Because he realized that God was not all powerful. He knew God wouldn’t swoop down and save him from his jailors. He understood there’s no division of sacred and profane, any secular and divine. He saw there’s only one reality and he believed that reality was God. And from within that insight he wrestled with the mystery of suffering.

God, Bonhoeffer would say, suffers with us. He shares in our pain. If you’ve ever been to a child’s funeral you know the only thing you can do is cry. God is like that person weeping in the funeral parlor. It was God who was pulverized when the Towers fell, it was God who burned in the Nazi’s ovens, and it was God who drowned in that nursing home in New Orleans.

That’s a hard lesson to learn. Maybe it’s not an answer at all. But the older I get the more this explanation makes sense. It is the only way I can wrap my mind around children dying and old ladies drowning.

But within Bonhoeffer’s words lies a challenge. Since God doesn’t come down in a blizzard of special effects to bail us out – we have to help each other. We recognize the suffering of others and are moved to relieve it. We can’t coop ourselves up in our apartments, churches, and mosques wishing all the bad things will go away. There’s no room for childish magical thinking. We have to act. The rescuers of 9/11 and the Gulf Coast understood this without all the fancy theological reflection. Bonhoeffer would say when we help each other that is God helping us. The human heart is moved by weakness not by strength. It is our brokenness, not power, that binds us together. Perhaps our weakness will be our salvation. Maybe that is how God “can be with us and help us.” Who knows? I’m only a waiter.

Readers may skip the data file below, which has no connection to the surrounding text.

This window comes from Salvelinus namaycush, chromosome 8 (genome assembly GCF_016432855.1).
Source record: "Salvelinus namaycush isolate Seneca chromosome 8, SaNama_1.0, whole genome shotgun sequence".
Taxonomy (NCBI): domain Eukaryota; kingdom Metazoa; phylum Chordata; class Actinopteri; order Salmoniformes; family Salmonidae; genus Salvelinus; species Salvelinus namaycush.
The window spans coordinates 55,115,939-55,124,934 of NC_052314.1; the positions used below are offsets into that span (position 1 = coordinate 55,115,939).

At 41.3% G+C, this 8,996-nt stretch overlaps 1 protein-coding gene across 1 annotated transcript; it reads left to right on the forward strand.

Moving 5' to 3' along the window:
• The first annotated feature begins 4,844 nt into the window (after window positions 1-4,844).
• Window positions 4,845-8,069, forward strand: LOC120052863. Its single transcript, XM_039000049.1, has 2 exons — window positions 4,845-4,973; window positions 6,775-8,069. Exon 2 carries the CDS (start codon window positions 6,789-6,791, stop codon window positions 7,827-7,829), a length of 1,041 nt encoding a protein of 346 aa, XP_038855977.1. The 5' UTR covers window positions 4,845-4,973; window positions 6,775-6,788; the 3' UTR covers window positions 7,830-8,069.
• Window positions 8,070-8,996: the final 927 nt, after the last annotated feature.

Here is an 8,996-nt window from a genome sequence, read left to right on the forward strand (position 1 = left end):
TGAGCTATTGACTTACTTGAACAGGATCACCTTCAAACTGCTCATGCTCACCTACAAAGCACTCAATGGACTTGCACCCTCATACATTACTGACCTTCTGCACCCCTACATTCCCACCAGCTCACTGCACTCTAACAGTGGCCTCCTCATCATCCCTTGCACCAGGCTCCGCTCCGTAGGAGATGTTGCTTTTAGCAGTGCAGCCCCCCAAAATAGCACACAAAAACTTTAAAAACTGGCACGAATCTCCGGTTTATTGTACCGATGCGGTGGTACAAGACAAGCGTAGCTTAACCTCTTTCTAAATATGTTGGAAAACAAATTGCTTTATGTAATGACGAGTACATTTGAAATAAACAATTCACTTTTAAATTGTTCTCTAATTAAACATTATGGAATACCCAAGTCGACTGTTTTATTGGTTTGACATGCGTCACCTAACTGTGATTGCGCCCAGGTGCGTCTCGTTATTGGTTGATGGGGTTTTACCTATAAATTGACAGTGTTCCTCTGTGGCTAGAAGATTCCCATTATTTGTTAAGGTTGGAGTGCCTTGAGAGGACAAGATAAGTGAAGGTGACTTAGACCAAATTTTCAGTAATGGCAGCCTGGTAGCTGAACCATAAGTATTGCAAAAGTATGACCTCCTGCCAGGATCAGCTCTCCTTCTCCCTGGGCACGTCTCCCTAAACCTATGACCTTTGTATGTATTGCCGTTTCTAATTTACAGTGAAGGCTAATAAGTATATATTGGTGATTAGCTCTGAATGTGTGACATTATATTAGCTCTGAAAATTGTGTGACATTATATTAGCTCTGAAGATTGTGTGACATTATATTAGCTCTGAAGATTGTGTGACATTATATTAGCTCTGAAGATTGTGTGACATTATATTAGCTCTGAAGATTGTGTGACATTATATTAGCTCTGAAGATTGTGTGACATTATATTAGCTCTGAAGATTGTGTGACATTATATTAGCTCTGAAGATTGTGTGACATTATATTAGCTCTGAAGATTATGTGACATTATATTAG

I begin to feel better. Things make a bit more sense. I close my eyes and relax.

Outside the church the world goes by. Someone blasts rap music from their car. I hear a man and woman argue. A girl laughs. I smile to myself. Lovers still cry out in joyous embrace, babies are born, children play, boys stride onto the world of affairs, and old men still dream dreams. The world, in spite of everything, is unfolding as it should.

I hear the old woman get out of her pew. I watch her travel down the length of the nave. She looks at me and nods. Her eyes have seen everything I’m going to see. She’s wisdom wrapped up in infirmity. Perhaps, just perhaps, in the paradox of God’s weakness lies his greatness – and the seeds of our own.

Looking at my watch I realize I’m late for work. I genuflect and head out the door, into the swirling mystery of a terrible and beautiful world.